Eurozone crisis over? The single currency bloc's long recession has finally ended...
... but it would be dangerous to assume that the eurozone's troubles are now all in the past
Has the eurozone's long economic winter finally given way to spring? Some say that's the happy story the data is now telling. On the face of it, growth is back. The European statistics agency, Eurostat, reported yesterday that the output of the 17-member single currency bloc grew by 0.3 per cent in the second three months of this year, bringing to an end six quarters of shrinking gross domestic product. Most economic sentiment monitors have also picked up, even in the worst-hit states.
Financial risk appears to have abated too. The pledge last summer by Mario Draghi, the president of the European Central Bank, to do "whatever it takes" to safeguard the eurozone, and the subsequent unveiling of the ECB's Outright Monetary Transactions (OMT) rescue programme have calmed the nerves of eurozone bondholders.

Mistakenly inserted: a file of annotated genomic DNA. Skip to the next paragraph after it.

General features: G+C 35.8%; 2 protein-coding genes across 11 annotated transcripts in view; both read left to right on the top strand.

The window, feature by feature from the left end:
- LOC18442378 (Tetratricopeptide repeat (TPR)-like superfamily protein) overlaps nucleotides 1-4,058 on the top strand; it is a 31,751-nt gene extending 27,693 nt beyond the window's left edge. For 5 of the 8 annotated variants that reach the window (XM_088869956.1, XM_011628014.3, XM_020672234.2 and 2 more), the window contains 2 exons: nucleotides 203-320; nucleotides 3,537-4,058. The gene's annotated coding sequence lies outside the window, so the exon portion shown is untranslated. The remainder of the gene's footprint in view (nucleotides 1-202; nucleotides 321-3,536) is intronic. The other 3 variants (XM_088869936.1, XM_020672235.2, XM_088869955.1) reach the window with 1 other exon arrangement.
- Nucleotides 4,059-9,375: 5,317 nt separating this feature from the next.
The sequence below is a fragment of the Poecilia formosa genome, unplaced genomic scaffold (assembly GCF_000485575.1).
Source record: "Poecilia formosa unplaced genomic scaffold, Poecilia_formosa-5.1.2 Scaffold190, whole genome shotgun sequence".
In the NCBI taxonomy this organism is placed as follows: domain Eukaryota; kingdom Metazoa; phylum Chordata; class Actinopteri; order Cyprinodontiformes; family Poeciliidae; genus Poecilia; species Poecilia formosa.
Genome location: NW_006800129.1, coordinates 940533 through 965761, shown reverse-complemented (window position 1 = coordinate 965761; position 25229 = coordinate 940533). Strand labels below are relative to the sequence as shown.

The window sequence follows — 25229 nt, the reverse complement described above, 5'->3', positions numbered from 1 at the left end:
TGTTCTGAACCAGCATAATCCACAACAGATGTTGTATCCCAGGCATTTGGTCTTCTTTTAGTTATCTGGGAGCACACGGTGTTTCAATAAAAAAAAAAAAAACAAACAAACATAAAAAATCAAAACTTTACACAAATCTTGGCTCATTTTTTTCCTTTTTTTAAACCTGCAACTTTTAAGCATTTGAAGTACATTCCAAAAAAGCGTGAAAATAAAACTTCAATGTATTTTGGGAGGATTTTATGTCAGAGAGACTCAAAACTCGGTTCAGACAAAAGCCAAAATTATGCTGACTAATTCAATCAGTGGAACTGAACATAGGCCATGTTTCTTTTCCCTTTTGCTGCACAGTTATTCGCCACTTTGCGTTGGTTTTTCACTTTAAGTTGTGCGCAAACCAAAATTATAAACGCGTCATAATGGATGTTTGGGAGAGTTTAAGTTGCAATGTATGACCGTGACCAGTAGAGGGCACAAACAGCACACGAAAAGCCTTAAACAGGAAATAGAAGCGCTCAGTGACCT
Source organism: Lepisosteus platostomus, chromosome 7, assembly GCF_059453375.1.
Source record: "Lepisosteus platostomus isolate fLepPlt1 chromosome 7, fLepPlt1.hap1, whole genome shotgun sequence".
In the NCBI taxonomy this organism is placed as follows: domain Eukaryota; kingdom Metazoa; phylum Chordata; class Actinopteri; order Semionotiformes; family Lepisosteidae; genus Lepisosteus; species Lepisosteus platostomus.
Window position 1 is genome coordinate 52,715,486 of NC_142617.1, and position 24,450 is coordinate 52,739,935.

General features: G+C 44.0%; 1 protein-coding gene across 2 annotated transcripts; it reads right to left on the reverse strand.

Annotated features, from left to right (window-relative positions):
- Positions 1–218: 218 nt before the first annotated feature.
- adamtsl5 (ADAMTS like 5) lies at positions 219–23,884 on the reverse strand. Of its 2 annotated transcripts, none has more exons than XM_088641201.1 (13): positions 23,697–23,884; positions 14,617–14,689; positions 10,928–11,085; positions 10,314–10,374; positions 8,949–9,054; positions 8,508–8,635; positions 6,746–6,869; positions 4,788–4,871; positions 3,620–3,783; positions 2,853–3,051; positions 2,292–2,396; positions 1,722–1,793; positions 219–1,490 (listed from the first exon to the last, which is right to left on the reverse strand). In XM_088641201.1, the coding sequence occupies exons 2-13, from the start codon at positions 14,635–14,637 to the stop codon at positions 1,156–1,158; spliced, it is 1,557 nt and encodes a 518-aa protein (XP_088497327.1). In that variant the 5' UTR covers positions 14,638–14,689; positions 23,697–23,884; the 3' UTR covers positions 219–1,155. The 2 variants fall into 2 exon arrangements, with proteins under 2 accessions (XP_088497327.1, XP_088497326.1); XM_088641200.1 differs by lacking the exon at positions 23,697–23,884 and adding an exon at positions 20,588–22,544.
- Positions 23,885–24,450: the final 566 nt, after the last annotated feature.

As a result, the borrowing costs of troubled countries across the periphery have fallen back sharply. Italy's 10-year borrowing costs have declined from 6.5 per cent last July to 4.2 per cent. Spain's are down from 7.5 per cent a year ago to around 4.5 per cent. That's still not comfortable, but some distance from bailout territory. Irish borrowing costs are even lower, at 3.9 per cent.
The genesis of the eurozone's crisis was in the vast current account deficits that peripheral nations ran in the first decade of the single currency's existence. Those have now come down drastically, and even vanished in some cases. Spain is projected to run a surplus of 1.1 per cent of GDP this year. Greece's deficit ballooned to 15 per cent of GDP in 2008 but in 2013 it will be close to zero.